The Royal College of GPs is calling for the rationing of data and phone calls.
Phone and internet traffic has ramped up this week as people spend more time at home.
Vodafone said it had seen a 70 percent increase in calls and a 50 percent increase in mobile data usage.
GPs said this was overloading the system, making it harder for patients to contact them and for doctors to reach out to patients.
Streaming of movies and games may be seen by some as an essential service when they cannot leave the house.
Royal College head and Wellington GP Dr Samantha Murton said the increased demand this was placing on the system was making it difficult for doctors to contact patients online.
"We're frontline healthcare and so as an essential service we expect the traffic and the capacity to be diverted to health-related stuff, rather than people using it at home or playing the games or whatever else it is."
The increased need to deal with patients remotely, in order to reduce the spread of Covid-19, meant the use of online portals to message them and prescribe medicines, was now more important than ever, she said.
"One of our portals yesterday was struggling a bit just trying to get referrals done and sending messages out to patients. So suddenly you realise how much day-to-day work we do that if you convert it to electronic, it is a completely different ballgame ... we might just need a little bit of extra here."
The most common means of contacting a GP was over a mobile phone, but on Monday the cell network was completely overloaded, she said.
"It is essential that people can get healthcare. And if they can't get their healthcare, they tend to go somewhere where they can find it for free, and that is in a hospital. A hospital is not the place for people to be at this time. We need to be having people getting all their care as much as they can out in the community at the moment. That means that we need to have phone access."
Both Spark and Vodafone told RNZ that overloaded phone and internet networks were an industry-wide problem and directed our inquiries to the industry body, the Telecommunications Forum.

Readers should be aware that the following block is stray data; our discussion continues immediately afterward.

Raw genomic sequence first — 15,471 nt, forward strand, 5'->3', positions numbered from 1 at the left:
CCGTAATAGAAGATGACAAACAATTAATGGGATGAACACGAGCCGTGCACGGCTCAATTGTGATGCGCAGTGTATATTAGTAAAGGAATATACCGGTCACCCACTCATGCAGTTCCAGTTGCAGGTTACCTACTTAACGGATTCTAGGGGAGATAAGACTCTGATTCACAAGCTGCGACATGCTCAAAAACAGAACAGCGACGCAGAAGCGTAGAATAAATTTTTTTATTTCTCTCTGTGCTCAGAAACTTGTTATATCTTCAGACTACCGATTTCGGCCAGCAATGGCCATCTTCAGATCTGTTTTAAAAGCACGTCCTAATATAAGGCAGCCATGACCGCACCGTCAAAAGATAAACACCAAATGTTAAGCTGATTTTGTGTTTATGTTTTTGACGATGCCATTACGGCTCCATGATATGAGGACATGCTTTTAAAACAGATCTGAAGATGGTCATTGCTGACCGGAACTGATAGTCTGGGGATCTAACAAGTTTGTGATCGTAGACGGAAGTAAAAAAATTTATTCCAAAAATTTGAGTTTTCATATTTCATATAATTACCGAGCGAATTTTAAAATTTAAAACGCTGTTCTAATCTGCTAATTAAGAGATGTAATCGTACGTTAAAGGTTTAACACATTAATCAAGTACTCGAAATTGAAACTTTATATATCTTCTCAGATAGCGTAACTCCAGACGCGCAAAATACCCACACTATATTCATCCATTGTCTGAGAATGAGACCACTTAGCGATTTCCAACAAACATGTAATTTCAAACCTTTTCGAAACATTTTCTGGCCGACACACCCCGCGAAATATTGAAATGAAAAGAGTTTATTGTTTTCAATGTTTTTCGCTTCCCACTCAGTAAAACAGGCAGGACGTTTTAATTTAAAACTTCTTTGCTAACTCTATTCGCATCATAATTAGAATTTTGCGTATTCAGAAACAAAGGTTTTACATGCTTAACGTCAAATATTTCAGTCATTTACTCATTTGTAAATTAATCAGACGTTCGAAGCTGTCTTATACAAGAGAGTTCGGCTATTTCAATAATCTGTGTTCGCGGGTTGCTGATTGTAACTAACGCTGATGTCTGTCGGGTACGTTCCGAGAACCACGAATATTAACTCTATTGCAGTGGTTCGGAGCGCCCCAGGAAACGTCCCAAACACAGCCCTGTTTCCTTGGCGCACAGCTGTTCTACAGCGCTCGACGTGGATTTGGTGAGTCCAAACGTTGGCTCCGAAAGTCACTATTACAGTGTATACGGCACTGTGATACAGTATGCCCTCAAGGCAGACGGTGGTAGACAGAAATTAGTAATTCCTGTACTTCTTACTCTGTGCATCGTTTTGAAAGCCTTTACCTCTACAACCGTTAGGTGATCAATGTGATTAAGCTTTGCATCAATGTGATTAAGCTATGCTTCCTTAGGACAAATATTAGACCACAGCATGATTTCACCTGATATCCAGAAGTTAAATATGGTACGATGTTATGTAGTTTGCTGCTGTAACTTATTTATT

Head Geoff Thorn said there was plenty of capacity in the broadband network to handle the extra demand, thanks mostly to the investment telcos put into infrastructure ahead of the decision to stream the Rugby World Cup.
"It is not clear yet what the new normal will be. But I would say although there may be some times when it will slow down, there are very few networks where you can increase the demand in the same way that occurred over the last couple of days and have the network still stand up and operate which is where we are at the moment and it is due to the investment that the companies have made in the networks."
Thorn said the same went for the ability of the system to handle the upsurge in calls.
Even if it was desirable to ration data and calls, doing so would be extremely difficult, he said.
"We do have priority for 111 calls, but to start changing the networks to give priority to other numbers, I mean, it would be difficult to find somewhere to start. In terms of rationing broadband access ... well, that's really hard because you're actually getting down into the data that's being transmitted across the network to identify what it is and then allocate priorities to it. That becomes a real challenge."
He said telcos would continue to reroute traffic to take the pressure off broadband infrastructure when required.
He was confident there was enough space on the network for doctors and for those streaming movies at home.